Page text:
## Saturday, 7 March 2015

### Folding fractions

Fraction Fortress was good for building up familiarity with fractions. But Year 4 will need more soon. Last year we used Cuisenaire rods and made fraction flags. What will we do this year? Estelle mentioned fraction faces. That's a nice idea.

And then I saw somewhere (where?) the idea of folding a square in different ways to make different fractions. I like that. Different ways of getting a half. A quarter. That seems worthwhile. And gives a space for children to explore in.

I saw this great page on folding fractions too by Rachel Thomas at Plus Magazine. It shows a way of folding a third that young children are not going to discover.
Thirds are usually a bit of a surprise to 8 year olds. They don't get to see them very much; so it's worth meeting them in various ways, including this one, even if they don't see why this is a third. It's easy to fold too, just three folds.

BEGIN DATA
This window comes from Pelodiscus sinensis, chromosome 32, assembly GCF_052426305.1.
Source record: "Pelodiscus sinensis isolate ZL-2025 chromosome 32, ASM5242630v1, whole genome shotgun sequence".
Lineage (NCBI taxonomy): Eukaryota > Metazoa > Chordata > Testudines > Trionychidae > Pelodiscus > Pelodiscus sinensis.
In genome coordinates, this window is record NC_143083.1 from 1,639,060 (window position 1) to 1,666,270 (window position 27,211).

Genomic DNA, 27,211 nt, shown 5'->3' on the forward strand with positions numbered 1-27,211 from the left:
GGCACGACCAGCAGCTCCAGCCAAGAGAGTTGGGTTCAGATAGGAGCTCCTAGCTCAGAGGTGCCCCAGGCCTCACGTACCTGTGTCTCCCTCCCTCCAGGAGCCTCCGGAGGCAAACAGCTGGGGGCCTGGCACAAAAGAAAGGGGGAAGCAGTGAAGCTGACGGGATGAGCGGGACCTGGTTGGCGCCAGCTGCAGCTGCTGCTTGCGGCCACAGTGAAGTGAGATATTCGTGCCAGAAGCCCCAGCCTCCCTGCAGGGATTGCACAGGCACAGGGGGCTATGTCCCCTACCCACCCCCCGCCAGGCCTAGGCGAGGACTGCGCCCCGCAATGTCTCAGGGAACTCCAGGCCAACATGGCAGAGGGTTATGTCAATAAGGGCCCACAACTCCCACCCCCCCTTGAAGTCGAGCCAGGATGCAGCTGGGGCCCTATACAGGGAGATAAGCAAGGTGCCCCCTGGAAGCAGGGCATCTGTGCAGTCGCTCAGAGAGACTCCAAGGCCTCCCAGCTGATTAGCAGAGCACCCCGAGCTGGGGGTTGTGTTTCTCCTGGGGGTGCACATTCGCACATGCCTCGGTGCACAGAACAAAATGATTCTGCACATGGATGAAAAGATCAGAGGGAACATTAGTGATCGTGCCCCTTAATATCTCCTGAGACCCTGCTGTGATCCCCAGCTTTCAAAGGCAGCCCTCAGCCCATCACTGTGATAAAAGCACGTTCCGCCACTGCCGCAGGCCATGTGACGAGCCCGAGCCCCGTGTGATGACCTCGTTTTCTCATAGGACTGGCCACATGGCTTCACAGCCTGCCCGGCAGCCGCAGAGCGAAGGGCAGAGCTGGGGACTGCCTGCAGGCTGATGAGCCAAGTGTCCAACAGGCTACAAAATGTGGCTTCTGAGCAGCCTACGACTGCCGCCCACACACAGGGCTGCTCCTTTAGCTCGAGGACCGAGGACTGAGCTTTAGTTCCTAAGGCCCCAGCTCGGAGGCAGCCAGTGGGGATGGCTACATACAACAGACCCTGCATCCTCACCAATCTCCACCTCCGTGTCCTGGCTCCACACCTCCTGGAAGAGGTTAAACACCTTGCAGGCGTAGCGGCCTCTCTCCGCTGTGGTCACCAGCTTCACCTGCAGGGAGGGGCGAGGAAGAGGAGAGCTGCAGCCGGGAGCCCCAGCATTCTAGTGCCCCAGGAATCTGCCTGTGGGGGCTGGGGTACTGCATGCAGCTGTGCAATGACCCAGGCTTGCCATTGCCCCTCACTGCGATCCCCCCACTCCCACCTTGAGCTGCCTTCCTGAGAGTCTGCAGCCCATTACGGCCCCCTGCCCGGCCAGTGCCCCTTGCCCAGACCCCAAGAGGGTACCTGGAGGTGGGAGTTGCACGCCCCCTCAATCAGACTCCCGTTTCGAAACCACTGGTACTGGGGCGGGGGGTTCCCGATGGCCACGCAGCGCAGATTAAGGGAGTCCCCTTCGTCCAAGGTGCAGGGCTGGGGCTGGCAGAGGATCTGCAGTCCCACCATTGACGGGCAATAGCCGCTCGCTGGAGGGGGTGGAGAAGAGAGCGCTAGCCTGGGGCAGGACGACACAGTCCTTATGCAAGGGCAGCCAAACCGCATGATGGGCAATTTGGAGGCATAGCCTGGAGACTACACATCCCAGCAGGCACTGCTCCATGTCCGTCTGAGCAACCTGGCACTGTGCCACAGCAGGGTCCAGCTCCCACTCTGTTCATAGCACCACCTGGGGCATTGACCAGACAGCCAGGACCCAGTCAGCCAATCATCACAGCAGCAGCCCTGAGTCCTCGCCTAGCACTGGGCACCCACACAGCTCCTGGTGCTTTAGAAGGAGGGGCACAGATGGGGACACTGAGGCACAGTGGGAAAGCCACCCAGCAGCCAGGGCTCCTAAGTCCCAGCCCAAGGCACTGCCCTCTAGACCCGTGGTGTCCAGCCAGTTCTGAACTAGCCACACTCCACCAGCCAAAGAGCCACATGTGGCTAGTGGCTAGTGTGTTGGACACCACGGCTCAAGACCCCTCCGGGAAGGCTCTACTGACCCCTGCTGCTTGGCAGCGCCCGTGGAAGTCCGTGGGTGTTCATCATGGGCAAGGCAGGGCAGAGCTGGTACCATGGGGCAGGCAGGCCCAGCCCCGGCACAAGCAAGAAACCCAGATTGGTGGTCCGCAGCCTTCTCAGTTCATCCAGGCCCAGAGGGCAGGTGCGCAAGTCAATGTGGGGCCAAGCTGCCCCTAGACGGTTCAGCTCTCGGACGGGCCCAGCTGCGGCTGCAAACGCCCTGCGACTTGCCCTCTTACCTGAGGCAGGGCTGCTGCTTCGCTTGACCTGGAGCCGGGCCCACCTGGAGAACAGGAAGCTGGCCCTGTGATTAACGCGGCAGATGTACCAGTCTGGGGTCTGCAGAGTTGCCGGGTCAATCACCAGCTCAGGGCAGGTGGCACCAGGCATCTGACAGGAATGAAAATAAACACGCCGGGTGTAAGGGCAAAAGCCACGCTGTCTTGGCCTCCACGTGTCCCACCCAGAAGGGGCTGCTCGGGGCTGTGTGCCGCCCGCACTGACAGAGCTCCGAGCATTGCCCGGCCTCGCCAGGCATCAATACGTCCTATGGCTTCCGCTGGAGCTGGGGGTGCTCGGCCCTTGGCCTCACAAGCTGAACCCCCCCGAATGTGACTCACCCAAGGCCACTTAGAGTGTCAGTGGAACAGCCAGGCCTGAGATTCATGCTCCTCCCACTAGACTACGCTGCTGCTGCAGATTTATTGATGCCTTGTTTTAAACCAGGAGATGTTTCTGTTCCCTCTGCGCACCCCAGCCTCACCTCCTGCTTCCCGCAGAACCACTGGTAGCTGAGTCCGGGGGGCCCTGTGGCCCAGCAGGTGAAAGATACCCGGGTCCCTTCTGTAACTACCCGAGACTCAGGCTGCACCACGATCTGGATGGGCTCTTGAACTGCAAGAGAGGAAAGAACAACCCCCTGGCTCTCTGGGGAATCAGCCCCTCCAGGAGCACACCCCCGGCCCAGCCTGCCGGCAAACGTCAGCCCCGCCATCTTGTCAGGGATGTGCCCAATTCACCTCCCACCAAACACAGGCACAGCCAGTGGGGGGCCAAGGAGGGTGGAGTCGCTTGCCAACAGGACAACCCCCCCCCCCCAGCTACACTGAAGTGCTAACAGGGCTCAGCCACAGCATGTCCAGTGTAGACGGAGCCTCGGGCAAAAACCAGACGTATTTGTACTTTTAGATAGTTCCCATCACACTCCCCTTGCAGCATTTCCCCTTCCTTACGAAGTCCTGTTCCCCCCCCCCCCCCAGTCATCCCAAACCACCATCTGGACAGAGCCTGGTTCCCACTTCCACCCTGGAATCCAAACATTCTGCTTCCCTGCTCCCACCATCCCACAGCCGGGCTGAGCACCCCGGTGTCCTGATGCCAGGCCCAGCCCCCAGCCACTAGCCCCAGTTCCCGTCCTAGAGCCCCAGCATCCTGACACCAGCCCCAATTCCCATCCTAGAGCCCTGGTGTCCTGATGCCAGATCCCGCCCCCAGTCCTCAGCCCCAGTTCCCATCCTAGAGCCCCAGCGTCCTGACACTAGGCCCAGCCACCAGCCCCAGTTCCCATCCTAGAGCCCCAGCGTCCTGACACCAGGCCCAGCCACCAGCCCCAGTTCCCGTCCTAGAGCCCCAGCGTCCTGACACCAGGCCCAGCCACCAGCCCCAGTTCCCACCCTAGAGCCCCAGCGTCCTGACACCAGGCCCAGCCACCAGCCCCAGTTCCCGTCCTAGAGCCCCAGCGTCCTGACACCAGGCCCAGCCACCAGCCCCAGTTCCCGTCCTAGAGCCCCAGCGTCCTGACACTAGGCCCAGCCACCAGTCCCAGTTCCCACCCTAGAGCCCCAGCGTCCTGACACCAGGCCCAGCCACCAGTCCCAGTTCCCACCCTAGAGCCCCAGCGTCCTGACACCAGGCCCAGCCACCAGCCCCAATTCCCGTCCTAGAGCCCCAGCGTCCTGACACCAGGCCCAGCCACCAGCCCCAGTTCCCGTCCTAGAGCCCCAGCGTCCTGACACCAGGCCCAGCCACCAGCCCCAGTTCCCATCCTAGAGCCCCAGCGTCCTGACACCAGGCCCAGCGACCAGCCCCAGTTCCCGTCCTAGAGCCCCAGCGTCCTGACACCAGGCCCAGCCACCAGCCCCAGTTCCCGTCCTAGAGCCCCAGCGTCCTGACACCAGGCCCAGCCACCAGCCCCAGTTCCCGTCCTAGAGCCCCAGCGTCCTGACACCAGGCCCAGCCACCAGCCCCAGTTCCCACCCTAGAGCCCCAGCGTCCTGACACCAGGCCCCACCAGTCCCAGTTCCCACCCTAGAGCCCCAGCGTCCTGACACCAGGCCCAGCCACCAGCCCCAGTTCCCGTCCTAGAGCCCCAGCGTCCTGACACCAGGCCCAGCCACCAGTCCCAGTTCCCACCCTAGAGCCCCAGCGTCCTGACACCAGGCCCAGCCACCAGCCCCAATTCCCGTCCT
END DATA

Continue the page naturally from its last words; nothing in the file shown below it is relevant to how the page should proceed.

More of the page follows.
And you get a ⅜ thrown in free too. And that other fraction, whatever it is (that would be a good one for older kids).
I thought I'd try a fifth too,. I started by halving the paper like this, and then folding over a quarter:
- - - That's neat - the orange part is a half!
Anyway, do that four times and you get:
And in the middle is a fifth. There's a neat visual demonstration of that. It would be worth seeing what else the children notice about that last picture. What do they wonder too? (There are some good fractions here for older children to work out too.)
That seems like a good way to spend half an hour.

Another idea: fill up those Cuisenaire rod squares in different colours to show different fractions.
The hundred would do halves, quarters, fifths well. The 36 square would be good for halves, quarters, thirds, sixths. And so on.